Outgoing German defense minister Ursula von der Leyen is seeking to woo enough legislators at the European Parliament to secure the job of European Commission President in a secret vote late Tuesday.
The Christian Democrat of the European People's Party is promising the parliamentarians she will put climate and social issues at the heart of her program over the next five years as she seeks to gather the requisite 374 votes out of 747.
Von der Leyen was a last-minute candidate to succeed Jean-Claude Juncker that the EU leaders agreed on as part of a package of top jobs that were decided on early this month.
Under the package, the free-market liberal Renew Europe group got Belgian Prime Minister Charles Michel as Council President and the Socialists won the top parliament job.
If the parliament rejects her candidature, though, the whole package of political appointments could fall apart like a house of cards and throw the European Union into a constitutional crisis.
The parliamentarians have not so much objected to von der Leyen personally as voiced their anger that they were sidelined in the appointment process: their candidates for the Commission post, arguably the most important of all the jobs, were all rejected by the EU leaders.
Officials in the von der Leyen camp acknowledge that the vote will be a cliffhanger but say that she will scrape by. She should get the majority of votes from the EPP Christian Democrats, the S&D socialists and the RE liberals. However, the Greens and German socialists have said they will reject her.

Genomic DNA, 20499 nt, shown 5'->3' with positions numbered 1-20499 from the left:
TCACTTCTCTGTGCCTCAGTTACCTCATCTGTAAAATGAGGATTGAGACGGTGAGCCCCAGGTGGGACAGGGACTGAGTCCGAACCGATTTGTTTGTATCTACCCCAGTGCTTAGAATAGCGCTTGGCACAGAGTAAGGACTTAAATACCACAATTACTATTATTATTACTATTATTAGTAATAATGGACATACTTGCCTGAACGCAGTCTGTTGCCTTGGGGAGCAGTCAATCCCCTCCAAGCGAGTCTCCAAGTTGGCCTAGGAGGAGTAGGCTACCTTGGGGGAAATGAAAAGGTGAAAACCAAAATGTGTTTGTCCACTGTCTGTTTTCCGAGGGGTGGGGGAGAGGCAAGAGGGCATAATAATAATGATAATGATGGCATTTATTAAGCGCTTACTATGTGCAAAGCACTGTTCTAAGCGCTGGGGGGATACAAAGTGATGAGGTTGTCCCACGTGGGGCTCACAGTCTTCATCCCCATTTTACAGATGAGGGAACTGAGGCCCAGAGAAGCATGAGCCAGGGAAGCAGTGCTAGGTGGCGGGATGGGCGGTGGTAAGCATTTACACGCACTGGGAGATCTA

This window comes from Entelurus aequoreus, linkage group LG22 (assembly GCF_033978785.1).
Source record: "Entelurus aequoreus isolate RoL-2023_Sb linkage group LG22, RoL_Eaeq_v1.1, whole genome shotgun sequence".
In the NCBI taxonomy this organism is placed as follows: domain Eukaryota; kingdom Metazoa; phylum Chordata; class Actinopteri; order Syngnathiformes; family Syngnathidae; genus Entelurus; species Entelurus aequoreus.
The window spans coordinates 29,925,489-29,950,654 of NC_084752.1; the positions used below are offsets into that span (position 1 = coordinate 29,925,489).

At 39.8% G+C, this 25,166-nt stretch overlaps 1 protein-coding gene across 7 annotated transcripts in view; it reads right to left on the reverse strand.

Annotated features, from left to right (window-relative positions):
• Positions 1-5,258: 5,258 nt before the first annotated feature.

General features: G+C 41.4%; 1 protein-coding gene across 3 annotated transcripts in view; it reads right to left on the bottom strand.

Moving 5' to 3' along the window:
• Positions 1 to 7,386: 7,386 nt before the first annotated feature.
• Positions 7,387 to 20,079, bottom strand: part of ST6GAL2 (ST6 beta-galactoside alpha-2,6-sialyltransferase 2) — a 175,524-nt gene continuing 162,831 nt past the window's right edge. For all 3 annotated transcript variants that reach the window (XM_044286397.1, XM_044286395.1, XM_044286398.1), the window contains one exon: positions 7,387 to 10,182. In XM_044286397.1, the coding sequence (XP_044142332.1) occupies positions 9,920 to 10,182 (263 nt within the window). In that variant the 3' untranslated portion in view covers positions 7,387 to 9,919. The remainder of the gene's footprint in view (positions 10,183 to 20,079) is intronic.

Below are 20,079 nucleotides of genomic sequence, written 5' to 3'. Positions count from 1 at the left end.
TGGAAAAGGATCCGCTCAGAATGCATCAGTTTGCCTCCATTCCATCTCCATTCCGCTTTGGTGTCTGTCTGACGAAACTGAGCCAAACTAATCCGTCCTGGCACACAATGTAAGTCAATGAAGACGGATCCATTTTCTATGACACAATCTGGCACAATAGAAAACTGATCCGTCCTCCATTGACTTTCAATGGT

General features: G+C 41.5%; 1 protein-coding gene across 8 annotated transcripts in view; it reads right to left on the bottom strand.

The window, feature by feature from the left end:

"This is about much more than a personnel issue," senior Social Democrat European lawmaker Katarina Barley told ZDF television Tuesday. "In the election campaign, we called for the EU to become more democratic — including with the 'lead candidate' principle. We think it is very important that the Council cannot simply throw that in the trash with loud applause from right-wing populists."
Von der Leyen would become the first woman to lead the EU's executive. "Finally a woman is candidate for the European Commissioin," she said at the start of her speech to the parliament Tuesday, earning applause.
She then immediately addressed what she sees as the biggest challenge — climate change.
"I want Europe to become the first climate-neutral continent in the world by 2050," she said, adding she would work out a "a green deal for Europe in the first 100 days" of her office.
"It will need investment on a major scale," and funds would be available for nations, mainly in eastern Europe, still depending on polluting fossil fuels, she said.
Geir Moulson contributed from Berlin
The secret ballot at 6 p.m. will make it impossible to see who exactly voted for her, but she will hope to avoid the perception that she won the nomination by having to rely on populist and extreme right votes.
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